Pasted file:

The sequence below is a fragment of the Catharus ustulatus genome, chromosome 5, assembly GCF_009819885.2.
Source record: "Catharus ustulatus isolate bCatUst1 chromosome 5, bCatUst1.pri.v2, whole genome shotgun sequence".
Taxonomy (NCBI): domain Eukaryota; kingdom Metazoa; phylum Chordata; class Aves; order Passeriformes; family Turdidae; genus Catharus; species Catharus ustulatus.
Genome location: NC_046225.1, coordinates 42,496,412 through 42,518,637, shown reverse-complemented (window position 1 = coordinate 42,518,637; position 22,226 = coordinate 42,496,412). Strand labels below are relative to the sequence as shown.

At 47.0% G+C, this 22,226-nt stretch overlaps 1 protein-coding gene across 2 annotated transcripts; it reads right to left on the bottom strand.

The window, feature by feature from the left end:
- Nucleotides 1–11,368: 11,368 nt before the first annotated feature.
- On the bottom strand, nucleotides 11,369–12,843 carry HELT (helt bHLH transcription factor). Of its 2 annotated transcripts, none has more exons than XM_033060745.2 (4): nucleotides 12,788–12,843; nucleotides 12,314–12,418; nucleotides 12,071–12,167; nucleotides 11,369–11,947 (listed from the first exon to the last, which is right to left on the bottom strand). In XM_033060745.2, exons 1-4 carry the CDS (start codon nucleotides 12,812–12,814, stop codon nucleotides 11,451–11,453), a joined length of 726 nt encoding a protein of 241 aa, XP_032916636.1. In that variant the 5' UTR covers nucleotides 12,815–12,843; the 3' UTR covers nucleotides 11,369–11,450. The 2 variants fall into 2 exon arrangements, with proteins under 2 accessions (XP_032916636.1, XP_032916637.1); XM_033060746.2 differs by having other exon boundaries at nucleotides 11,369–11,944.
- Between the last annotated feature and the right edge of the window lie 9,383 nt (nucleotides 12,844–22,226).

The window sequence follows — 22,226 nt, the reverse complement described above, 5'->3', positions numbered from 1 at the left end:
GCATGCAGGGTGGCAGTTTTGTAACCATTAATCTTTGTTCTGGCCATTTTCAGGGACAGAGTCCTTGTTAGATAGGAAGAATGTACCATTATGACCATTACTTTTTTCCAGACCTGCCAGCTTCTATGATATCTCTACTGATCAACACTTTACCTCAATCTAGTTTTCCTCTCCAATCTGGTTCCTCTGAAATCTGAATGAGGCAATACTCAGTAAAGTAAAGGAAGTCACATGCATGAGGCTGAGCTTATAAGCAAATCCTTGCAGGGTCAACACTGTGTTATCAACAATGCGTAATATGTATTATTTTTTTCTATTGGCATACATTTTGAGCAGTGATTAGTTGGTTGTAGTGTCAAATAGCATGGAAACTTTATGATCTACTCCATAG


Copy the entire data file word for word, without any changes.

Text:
The sequence below is a fragment of the Catharus ustulatus genome, chromosome 5, assembly GCF_009819885.2.
Source record: "Catharus ustulatus isolate bCatUst1 chromosome 5, bCatUst1.pri.v2, whole genome shotgun sequence".
Taxonomy (NCBI): domain Eukaryota; kingdom Metazoa; phylum Chordata; class Aves; order Passeriformes; family Turdidae; genus Catharus; species Catharus ustulatus.
Genome location: NC_046225.1, coordinates 42,496,412 through 42,518,637, shown reverse-complemented (window position 1 = coordinate 42,518,637; position 22,226 = coordinate 42,496,412). Strand labels below are relative to the sequence as shown.

At 47.0% G+C, this 22,226-nt stretch overlaps 1 protein-coding gene across 2 annotated transcripts; it reads right to left on the bottom strand.

The window, feature by feature from the left end:
- Nucleotides 1–11,368: 11,368 nt before the first annotated feature.
- On the bottom strand, nucleotides 11,369–12,843 carry HELT (helt bHLH transcription factor). Of its 2 annotated transcripts, none has more exons than XM_033060745.2 (4): nucleotides 12,788–12,843; nucleotides 12,314–12,418; nucleotides 12,071–12,167; nucleotides 11,369–11,947 (listed from the first exon to the last, which is right to left on the bottom strand). In XM_033060745.2, exons 1-4 carry the CDS (start codon nucleotides 12,812–12,814, stop codon nucleotides 11,451–11,453), a joined length of 726 nt encoding a protein of 241 aa, XP_032916636.1. In that variant the 5' UTR covers nucleotides 12,815–12,843; the 3' UTR covers nucleotides 11,369–11,450. The 2 variants fall into 2 exon arrangements, with proteins under 2 accessions (XP_032916636.1, XP_032916637.1); XM_033060746.2 differs by having other exon boundaries at nucleotides 11,369–11,944.
- Between the last annotated feature and the right edge of the window lie 9,383 nt (nucleotides 12,844–22,226).

The window sequence follows — 22,226 nt, the reverse complement described above, 5'->3', positions numbered from 1 at the left end:
GCATGCAGGGTGGCAGTTTTGTAACCATTAATCTTTGTTCTGGCCATTTTCAGGGACAGAGTCCTTGTTAGATAGGAAGAATGTACCATTATGACCATTACTTTTTTCCAGACCTGCCAGCTTCTATGATATCTCTACTGATCAACACTTTACCTCAATCTAGTTTTCCTCTCCAATCTGGTTCCTCTGAAATCTGAATGAGGCAATACTCAGTAAAGTAAAGGAAGTCACATGCATGAGGCTGAGCTTATAAGCAAATCCTTGCAGGGTCAACACTGTGTTATCAACAATGCGTAATATGTATTATTTTTTTCTATTGGCATACATTTTGAGCAGTGATTAGTTGGTTGTAGTGTCAAATAGCATGGAAACTTTATGATCTACTCCATAG